A friend tipped me off by e-mail to a post, and I think it is appropriate to respond. The poster, Centurion, expresses his concern about Christian booksellers and publishers, and their choices in terms of what to offer their customers, especially considering that many of them regard their business as a ministry as well.
I’m a Christian publisher, a very small one, offering 15 titles at this point, some of them my own, and I certainly do have a conscience about what I publish. My conscience, however, seems to tell me something substantially different than Centurion’s.
I need to address a couple of minor points, but then I’m going to simply tell you what my conscience as a Christian publisher requires of me.
That’s my second point: the two most-vivid proclamations of the Gospel in the NT are unquestionably Acts 2 and 2Cor 15 — and both of those proclamations place the authority of God’s word as the centerpiece of how and why Christ died. That is to say: whatever it is Christ did (died for our sins, was buried and was raised on the third day) was “in accordance with Scripture”: it happened because Scripture said it would happen. In that, Scripture is our most precious possession in the Christian life. . . .
This is an example of the most bizarre set of statements I have seen about the gospel and the place of the Bible in Christian life. (I refer to a set of statements because I have seen quite a number of similar statements over the years as well as recently.) I’m sorry for the strong term, but I simply can’t think of anything less forceful that nonetheless expresses what I see here. Let me illustrate. I’m going to travel to Atlanta, Georgia in a few weeks. As I follow the highway from here to there, I will proceed “according to the road signs.” But those signs will not become the center of my trip, the purpose of my trip, nor will they be my “most precious possession.” They point the way. Jesus is the object of our faith; the Bible is one of the things that points the way to Jesus. (See also: Jesus is God and the Bible is Not.)
But further, Centurion appears to believe that this somehow means that Christian book stores should avoid the TNIV and possible new and different bindings of the Bible because they don’t fit in with that agenda. He’s not very clear as to what he thinks dealers should and should not carry, other than putting the TNIV front and center in his general complaint.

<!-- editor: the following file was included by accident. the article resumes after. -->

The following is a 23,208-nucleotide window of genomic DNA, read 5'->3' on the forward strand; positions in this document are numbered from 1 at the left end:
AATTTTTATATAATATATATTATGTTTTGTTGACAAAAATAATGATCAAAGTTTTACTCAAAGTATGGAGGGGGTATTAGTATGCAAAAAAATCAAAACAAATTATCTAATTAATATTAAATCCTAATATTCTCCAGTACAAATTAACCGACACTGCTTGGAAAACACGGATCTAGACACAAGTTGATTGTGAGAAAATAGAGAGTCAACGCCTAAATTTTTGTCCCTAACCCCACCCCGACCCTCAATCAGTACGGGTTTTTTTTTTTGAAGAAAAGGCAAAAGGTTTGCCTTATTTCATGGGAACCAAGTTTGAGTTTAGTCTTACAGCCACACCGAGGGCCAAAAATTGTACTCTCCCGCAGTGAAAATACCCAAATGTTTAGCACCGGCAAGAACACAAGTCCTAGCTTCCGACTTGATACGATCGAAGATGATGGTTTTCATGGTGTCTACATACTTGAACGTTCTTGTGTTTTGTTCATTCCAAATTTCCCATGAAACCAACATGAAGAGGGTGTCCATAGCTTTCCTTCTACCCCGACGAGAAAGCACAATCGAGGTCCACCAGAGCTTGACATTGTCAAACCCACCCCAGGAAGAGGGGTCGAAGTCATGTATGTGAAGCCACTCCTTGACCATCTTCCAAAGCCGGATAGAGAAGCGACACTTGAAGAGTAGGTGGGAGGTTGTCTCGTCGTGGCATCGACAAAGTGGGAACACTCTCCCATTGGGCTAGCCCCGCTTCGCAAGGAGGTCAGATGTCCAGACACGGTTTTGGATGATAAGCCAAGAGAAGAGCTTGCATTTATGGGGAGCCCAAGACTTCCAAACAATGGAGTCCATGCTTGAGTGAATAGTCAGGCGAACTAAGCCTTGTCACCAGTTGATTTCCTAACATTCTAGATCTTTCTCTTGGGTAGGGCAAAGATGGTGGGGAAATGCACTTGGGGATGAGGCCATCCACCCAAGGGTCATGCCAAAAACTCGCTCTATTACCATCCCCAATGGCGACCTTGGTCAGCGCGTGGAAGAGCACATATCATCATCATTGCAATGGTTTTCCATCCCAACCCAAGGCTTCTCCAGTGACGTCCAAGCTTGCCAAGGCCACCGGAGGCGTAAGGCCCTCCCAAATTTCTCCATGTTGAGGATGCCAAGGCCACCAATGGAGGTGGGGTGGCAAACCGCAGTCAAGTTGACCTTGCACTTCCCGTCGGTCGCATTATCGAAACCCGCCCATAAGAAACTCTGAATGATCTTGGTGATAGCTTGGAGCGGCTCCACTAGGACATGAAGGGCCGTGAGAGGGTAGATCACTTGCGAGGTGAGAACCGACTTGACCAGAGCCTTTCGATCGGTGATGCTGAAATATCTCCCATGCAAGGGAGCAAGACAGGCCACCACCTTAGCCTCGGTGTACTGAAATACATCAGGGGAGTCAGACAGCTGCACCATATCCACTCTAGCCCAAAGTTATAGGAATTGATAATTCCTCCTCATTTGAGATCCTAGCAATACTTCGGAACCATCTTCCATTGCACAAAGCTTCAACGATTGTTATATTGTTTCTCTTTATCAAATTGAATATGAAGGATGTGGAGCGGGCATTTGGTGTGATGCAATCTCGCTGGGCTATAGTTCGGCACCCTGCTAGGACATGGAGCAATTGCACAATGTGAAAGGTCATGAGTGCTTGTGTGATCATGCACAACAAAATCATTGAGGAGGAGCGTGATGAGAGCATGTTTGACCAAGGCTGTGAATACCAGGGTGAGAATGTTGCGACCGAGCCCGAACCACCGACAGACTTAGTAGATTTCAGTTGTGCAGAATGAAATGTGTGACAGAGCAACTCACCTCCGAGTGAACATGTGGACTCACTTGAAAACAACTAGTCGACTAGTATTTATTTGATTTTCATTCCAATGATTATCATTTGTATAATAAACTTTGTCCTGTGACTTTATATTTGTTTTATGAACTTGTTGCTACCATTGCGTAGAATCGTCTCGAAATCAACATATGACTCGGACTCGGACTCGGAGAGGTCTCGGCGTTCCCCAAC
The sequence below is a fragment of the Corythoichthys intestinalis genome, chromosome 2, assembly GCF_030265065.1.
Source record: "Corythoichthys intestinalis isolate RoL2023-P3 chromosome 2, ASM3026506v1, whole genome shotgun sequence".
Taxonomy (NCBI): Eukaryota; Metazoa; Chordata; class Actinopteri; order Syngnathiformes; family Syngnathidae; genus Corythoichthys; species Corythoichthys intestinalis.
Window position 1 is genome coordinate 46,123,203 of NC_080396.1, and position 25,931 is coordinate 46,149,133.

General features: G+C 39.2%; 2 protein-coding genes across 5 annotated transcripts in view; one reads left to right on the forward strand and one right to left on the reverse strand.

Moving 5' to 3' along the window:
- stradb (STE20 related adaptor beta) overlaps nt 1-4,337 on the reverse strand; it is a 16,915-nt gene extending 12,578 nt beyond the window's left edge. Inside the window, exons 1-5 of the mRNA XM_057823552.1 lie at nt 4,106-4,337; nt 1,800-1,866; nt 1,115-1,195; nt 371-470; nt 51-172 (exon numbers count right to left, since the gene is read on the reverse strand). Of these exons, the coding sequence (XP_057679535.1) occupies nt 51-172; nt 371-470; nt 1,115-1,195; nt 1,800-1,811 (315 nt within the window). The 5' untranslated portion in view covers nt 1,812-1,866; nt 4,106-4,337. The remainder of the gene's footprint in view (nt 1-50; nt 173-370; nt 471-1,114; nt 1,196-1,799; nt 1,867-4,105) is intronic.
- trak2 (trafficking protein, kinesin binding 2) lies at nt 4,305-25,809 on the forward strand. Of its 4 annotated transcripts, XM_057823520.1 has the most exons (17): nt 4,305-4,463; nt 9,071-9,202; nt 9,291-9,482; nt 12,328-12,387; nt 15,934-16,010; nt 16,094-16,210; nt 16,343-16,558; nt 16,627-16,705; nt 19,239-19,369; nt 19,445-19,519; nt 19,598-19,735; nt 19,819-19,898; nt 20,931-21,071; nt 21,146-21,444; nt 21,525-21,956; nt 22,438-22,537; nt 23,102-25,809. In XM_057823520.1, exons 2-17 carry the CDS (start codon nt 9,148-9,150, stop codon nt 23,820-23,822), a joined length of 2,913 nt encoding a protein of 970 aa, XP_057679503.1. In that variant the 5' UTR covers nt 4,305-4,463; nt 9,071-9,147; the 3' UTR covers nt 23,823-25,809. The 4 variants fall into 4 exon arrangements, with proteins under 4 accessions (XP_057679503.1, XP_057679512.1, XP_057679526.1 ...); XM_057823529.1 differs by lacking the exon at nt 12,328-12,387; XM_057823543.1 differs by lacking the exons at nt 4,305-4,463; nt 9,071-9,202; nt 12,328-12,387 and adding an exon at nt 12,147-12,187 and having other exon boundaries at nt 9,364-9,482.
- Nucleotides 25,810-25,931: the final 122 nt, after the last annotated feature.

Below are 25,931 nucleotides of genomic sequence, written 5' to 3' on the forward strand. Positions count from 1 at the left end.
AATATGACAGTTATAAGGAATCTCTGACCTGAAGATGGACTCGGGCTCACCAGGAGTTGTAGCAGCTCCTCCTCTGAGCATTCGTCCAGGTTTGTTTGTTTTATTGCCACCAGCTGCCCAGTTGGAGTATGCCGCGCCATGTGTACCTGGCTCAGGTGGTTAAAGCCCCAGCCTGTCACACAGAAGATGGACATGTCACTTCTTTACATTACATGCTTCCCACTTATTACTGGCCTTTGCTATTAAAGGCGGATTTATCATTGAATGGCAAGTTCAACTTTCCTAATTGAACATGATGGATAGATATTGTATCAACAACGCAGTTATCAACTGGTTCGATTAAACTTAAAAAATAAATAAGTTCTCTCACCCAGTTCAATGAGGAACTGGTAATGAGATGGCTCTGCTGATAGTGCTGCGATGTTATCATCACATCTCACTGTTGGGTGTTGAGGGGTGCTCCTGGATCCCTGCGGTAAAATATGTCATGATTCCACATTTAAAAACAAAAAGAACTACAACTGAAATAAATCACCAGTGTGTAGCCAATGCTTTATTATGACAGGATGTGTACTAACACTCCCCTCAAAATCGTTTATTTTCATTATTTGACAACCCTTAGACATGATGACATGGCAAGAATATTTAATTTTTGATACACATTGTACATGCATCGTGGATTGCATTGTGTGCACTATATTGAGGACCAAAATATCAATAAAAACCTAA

So let me be somewhat clearer here. What does my conscience require of me as a Christian publisher. First, I do include some of my own writings on my list of publications. This is because the original purpose of my company was to publish materials necessary for classes and seminars offered by Pacesetters Bible School, Inc. As I continued to work, that list expanded, and I very quickly heard this question: Are you going to publish things that you disagree with? People who knew my own doctrinal positions, and knew that I was publishing some of my own material, thought that I would publish only books that supported my own view. But my conscience would not allow me to do that.
My conscience as a publisher suggests the following:
- Respect the ability and responsibility of the individual believer to make choices as to what they read and study
- Publish material that is Christian, according to a readily available definition, but is otherwise open to generating new ideas
- Publish material that will make Christians think and learn how to support and defend their own positions and how to consider new positions
- Be honest about what it is that I publish so people can know what it is they’re getting
When I respect others in this way I do not choose doctrinal positions for them. I do not decide what Bible versions should be made for them. I allow them to make those choices. I believe this is the proper understanding of the priesthood of all believers and effectively combines business and ministry ethics.